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Style-shifting and phonetic alignment in non-native discourse

Style-shifting and phonetic alignment in non-native discourse
When: July 13, 2016
Where: Cornell University

Grant Berry, a 2016 PIRE fellow, has recently presented a poster at the 2016 LabPhon conference.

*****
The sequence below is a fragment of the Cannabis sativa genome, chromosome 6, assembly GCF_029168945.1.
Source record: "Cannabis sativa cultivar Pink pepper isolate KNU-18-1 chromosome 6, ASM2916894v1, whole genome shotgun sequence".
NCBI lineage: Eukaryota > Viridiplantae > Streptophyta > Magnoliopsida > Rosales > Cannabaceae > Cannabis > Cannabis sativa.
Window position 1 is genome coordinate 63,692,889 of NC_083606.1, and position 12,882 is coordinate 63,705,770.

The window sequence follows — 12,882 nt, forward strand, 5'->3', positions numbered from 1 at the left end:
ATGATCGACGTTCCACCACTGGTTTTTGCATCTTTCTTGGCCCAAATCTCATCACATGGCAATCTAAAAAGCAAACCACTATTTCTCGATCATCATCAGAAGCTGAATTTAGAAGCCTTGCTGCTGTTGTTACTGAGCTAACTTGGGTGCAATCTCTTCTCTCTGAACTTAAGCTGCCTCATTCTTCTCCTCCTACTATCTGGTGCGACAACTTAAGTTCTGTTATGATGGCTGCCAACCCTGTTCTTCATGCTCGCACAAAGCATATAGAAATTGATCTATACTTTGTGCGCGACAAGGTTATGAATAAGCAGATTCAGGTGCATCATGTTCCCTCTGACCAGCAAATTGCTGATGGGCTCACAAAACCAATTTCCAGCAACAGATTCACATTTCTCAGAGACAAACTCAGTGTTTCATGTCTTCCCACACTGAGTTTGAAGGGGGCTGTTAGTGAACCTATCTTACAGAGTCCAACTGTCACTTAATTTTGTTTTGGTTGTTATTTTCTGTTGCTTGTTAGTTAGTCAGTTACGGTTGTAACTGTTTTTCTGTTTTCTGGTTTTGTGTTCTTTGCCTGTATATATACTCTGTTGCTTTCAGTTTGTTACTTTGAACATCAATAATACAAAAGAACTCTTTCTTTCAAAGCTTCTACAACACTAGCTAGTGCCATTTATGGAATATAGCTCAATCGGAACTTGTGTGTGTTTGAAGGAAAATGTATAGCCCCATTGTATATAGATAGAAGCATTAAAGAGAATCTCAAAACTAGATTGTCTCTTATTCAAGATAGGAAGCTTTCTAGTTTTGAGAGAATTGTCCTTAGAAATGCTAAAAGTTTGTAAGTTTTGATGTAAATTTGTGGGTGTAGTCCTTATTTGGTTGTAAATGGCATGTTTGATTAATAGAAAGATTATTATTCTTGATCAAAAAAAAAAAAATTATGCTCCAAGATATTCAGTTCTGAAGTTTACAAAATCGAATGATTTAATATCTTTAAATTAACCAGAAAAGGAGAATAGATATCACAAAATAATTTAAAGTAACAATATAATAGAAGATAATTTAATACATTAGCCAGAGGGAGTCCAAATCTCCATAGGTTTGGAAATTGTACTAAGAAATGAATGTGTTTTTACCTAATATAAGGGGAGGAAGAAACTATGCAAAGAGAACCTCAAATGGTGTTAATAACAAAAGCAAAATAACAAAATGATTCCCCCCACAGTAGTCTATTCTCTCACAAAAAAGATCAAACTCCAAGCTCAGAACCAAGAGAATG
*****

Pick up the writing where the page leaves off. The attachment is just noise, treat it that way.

We investigate the plasticity of phonological boundaries in discourse in a lingua franca by tracking the production of 34 Spaniards conversing with two Dutch confederates in English across two speech styles, and we focus on incremental changes in two key English vowel contrasts. The first, /i/-/ɪ/, is not made by Spanish speakers in aggregate but reliably produced by the Dutch confederates. The second, /ɛ/-/æ/, is produced by Spaniards, but not by Dutch confederates. We assessed degree of merger in each of ten normalized time bins with the Pillai score. Results indicate that Spaniards align with the Dutch confederates in their production of these contrasts, merging /ɛ/ and /æ/ and gradually separating /i/ and /ɪ/, rather than adopting standard English production. We found greater merger overall in informal speech, but an interaction with time for the /i/-/ɪ/ contrast indicates that /i/ and /ɪ/ gradually separate in informal speech. Conversely, there is no effect of time for the /ɛ/-/æ/ contrast: Spaniards merge /ɛ/ and /æ/ when conversing with the Dutch confederates significantly more in informal speech, but the magnitude is static throughout each interview. Finally, proficiency modulates alignment: the most proficient speakers separate /i/-/ɪ/ and merge /ɛ/-/æ/ more than less proficient speakers.